The special prosecutor in the CIA leak case will later today announce a federal grand jury indictment against I. Lewis (Scooter) Libby, the chief of staff, and national security advisor to Vice President Dick Cheney, according to attorneys involved in the case.
The indictment will focus on charges that Libby mislead federal investigators and the grand jury hearing evidence in the case for the past 22 months, according to the same sources.
Contrary to many news reports that with today's indictment, special prosecutor Patrick J. Fitzgerald has wrapped up his investigation, his inquiry will continue as an ongoing matter.
The prosecutor will still want to hear Libby's later testimony regarding the role of others in the Bush administration in the outing of CIA officer Valerie Plame, if at some point Libby were to plead guilty, or be found guilty by a jury, and then further co-operate with his inquiry.
Federal prosecutors have long believed that Libby not only mislead the grand jury to protect himself, but perhaps others in the White House who might have played a role in the outing of Plame, the legal sources said further.
Lost in the more significant news of the moment, the vice-chairman of the Senate Intelligence Committee, Sen. Jay Rockefeller, Democrat of West Virginia, last night renewed demands on
the White House to turn over materials regarding Libby's role in allegedly distorting intelligence information to make the administration case to go to war with Iraq.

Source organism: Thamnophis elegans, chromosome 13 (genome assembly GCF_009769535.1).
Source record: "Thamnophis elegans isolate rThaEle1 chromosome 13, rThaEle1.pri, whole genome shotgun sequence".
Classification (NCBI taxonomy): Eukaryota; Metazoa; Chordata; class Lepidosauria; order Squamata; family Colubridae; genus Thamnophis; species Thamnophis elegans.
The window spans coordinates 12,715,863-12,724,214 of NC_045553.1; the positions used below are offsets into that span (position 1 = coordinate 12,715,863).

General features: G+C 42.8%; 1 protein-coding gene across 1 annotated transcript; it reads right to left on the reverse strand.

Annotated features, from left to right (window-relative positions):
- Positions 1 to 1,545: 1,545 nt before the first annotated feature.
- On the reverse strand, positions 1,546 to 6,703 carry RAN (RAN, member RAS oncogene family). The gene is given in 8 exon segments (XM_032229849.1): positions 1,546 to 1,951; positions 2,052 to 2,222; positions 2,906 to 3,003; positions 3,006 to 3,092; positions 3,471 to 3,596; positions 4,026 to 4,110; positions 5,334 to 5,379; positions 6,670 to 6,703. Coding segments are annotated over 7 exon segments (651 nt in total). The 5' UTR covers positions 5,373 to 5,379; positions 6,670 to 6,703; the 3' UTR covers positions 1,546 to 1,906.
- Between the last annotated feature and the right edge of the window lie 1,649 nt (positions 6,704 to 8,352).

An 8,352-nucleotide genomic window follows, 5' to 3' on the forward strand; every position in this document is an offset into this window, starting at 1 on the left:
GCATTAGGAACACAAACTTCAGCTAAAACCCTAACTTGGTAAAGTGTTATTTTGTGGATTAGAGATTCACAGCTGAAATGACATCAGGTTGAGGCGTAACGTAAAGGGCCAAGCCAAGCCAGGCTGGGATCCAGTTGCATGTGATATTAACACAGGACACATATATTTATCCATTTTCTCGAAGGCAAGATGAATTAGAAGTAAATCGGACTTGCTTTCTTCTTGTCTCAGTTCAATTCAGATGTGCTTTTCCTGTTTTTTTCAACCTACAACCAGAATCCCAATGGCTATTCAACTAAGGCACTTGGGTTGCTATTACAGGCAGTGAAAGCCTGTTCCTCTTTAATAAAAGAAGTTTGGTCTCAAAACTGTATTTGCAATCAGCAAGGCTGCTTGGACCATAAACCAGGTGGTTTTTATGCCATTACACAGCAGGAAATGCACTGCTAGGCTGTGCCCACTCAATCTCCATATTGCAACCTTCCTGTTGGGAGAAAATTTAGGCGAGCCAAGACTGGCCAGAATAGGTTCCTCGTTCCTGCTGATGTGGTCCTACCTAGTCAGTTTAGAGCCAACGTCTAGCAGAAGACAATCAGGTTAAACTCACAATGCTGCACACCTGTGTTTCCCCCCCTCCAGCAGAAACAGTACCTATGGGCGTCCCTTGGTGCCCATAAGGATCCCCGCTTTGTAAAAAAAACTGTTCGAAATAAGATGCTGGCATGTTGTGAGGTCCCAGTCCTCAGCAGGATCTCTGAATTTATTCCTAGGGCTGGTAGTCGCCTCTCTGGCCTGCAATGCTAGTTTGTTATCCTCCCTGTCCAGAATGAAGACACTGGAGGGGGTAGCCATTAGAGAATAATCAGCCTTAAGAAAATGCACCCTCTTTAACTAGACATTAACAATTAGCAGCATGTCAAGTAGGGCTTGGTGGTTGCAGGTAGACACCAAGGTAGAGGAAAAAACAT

Rockefeller was reacting to a report that was posted online yesterday in the National Journal, and which I wrote, disclosing that Vice President Cheney and Libby personally overruled the advice of some political staff and administration attorneys that they cooperate with the committee probe. (see post below for more details.)
Here below is Rockefeller's statement:
"In February 2003 the White House provided input to the CIA during the preparation of Secretary Powell's United Nations speech. During the Senate Intelligence Committee investigation into prewar intelligence on Iraq, I believed it was important for the committee to obtain and review the White House drafts.
"On October 31, 2003, I wrote to CIA Director George Tenet requesting this and other White House documents. I repeated that request in writing on two subsequent occasions.
"Despite these and other efforts, the Committee never received the White House documents.
"The fact is that throughout the Iraq investigation any line of questioning that brought us too close to the White House was thwarted.
"For several years, I've called on the Committee and the Congress to get to the bottom of whether this administration misused intelligence in making the case for going to war.
"That question is no less relevant today than it was then."
Both Republicans and Democrats on the committee have supported the requests for the Libby papers, and say that their investigation ha been hampered by the non-cooperation.